Becoming a Detective

In “Becoming a Detective” students are introduced to the historical scene under investigation within the context of a historical situation that captures student interest. Students are then presented with a task to help guide the exercise and eventually crack the case. For example, in the Finding Aaron exercise on runaway slaves, students are presented with the following information to introduce the case:

A descendent has traced her lineage to an enslaved man named Aaron and is trying to piece together his story. You have agreed to help her. She has provided a series of documents that follow. It is your job to determine the type of evidence included within this file, the credibility of each piece of evidence and how the evidence fits together. Finally, you will be asked to come up with a plausible explanation of what happened to Aaron between December, 1767 and January, 1771 and how you came to that particular conclusion.

Investigating the Evidence

After familiarizing themselves with the task at hand, students move on to the “Investigating the Evidence” section of the exercise. Students are provided hyperlinks to a number of essential digital primary sources that help them begin to piece together a historical narrative, to research multiple renderings of an historical account and to assess the credibility of the evidence. Most importantly, these documents talk to one another and assist teachers in using multiple documents to uncover historical dilemmas and controversies with their students. The evidence might include text files, images, audio, or video clips. In the Finding Aaron case students follow a series of runaway slave ads from the Virginia Gazette beginning on December 1767 and ending on January 1771 and available using the Virginia Center for Digital History’s Runaway Slaves online database.  [20] When slaves or servants ran away in the eighteenth century, masters often placed remarkably detailed advertisements for their return. Using the runaway slave advertisements, students in this exercise follow one former slave named Aaron in his attempt to win his freedom from a Central Virginia court. In the following advertisement (Figure 1), a plantation owner in Chesterfield County, Virginia, explains that Aaron sued for his freedom against the owner’s father.  [21]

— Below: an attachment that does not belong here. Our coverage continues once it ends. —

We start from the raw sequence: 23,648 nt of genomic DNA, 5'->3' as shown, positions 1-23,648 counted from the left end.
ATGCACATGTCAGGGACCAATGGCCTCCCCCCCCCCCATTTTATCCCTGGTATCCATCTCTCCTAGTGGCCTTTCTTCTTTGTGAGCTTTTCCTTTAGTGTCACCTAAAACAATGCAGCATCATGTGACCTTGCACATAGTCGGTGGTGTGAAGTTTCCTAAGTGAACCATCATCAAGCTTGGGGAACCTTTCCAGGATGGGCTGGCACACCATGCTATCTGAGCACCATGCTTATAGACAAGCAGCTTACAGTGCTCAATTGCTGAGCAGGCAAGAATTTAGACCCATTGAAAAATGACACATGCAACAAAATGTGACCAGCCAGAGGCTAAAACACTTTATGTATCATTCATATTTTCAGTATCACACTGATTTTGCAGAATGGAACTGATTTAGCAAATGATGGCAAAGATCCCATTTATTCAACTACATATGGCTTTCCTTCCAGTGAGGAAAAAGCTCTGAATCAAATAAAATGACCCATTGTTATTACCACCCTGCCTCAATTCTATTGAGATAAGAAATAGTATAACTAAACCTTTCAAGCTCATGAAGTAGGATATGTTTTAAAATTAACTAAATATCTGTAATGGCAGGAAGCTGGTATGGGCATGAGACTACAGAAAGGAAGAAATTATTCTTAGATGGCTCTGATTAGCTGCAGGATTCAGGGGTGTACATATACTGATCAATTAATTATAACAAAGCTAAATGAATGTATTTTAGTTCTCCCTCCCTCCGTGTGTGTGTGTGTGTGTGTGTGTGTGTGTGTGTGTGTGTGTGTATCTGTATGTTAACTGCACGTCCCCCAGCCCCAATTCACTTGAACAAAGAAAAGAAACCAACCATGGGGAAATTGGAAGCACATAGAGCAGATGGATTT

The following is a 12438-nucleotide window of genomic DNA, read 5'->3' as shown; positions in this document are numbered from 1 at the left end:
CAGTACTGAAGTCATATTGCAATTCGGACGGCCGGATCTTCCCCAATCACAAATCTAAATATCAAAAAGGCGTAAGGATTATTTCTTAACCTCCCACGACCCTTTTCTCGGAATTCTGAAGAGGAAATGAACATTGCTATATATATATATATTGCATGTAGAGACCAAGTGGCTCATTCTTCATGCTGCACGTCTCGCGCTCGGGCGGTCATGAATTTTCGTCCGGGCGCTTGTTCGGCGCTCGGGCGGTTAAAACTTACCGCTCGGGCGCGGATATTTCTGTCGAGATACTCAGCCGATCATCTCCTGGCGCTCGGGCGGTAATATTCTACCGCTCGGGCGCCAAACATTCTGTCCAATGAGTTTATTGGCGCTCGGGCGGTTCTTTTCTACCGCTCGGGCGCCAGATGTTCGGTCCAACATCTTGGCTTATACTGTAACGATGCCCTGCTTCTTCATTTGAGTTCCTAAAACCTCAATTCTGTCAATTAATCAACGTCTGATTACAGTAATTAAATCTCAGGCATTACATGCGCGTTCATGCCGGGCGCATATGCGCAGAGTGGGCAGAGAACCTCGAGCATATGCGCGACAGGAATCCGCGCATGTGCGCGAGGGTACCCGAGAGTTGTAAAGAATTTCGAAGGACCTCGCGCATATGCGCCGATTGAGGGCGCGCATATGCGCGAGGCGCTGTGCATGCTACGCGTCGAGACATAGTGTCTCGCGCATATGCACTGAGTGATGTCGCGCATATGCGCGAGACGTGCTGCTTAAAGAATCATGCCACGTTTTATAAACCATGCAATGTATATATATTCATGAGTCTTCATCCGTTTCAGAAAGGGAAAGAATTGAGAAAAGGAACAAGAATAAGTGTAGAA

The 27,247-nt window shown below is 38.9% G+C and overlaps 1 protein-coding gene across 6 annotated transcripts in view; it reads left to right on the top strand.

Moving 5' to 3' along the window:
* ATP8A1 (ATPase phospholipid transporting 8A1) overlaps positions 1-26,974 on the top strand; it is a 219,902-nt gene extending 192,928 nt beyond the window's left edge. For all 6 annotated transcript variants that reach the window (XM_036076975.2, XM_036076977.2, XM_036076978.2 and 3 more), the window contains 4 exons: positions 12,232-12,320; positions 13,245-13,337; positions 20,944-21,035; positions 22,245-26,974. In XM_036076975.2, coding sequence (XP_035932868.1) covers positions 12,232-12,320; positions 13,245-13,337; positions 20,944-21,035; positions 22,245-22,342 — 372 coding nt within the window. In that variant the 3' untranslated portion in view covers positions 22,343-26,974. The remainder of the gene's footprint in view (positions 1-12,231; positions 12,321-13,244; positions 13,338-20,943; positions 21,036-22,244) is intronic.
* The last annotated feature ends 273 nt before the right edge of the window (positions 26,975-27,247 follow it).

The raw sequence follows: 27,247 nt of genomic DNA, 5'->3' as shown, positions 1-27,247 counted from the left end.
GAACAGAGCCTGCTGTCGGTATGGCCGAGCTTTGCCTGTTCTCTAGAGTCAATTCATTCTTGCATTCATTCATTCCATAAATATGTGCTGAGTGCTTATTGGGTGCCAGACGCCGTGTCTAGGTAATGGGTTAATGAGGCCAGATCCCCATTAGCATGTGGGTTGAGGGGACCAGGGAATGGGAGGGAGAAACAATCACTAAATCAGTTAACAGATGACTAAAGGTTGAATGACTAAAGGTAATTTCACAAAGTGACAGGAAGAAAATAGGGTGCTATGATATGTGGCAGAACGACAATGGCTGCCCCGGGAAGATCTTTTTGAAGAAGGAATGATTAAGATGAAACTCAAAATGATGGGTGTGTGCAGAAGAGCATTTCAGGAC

Virginia Gazette Jan. 3, 1771

RUN away from the Subscriber, in Chesterfield, on the 30th of June last, a Mulatto Man Slave named AARON, who brought suit against my Father (Henry Randolph) in the General Court, for his Freedom, in the name of Aaron Griffin. The Suit was determined last October Twelvemonth in my Father's Favour, though probably the said Fellow may change his Name and endeavour to pass for a Freeman, as many of his Colour got their Freedom that Court. He is two and twenty Years of Age, about five Feet nine or ten Inches high, and marked on each Cheek IR, the Letters very dull; he has straight Hair, and a very remarkable Set of Teeth, which ride one above another. The said Fellow is outlawed. Whoever brings me his Head shall have TEN POUNDS reward; and if brought alive, or secured so that I get him, FIVE POUNDS. JOHN RANDOLPH. N.B. All Masters of Vessels are forewarned from carrying any such Fellow out of the Country.

Figure 1:

Virginia Gazette Jan. 3, 1771

Searching for Clues

When “Searching for Clues” students are provided with a set of questions in the form of a Detective's Log to help guide their analysis of the selected documents. Step-by-step instructions, including both an analysis of the individual documents as well as a comparison between documents, assist students through each step of the process. This scaffolding can be very structured or more open-ended, depending on the instructional goals and the abilities of the students and the teacher. For each case, the Detective Log is provided both in the form of a printable handout and a customizable word processing file for students to work from.

In the Finding Aaron case the Detective Log challenges students with a range of essential questions that begin with souring the documents (e.g., authorship, audience, context) and typically end with some sort of judgment as to the reliability of the document. After examining the evidence, students are then asked to summarize frustrations they encountered when trying to piece together the account. For example, students are regularly asked within the exercise, “Based on this investigation and what you know about the process of history, what are some difficulties historians face in reconstructing history?”

Cracking the Case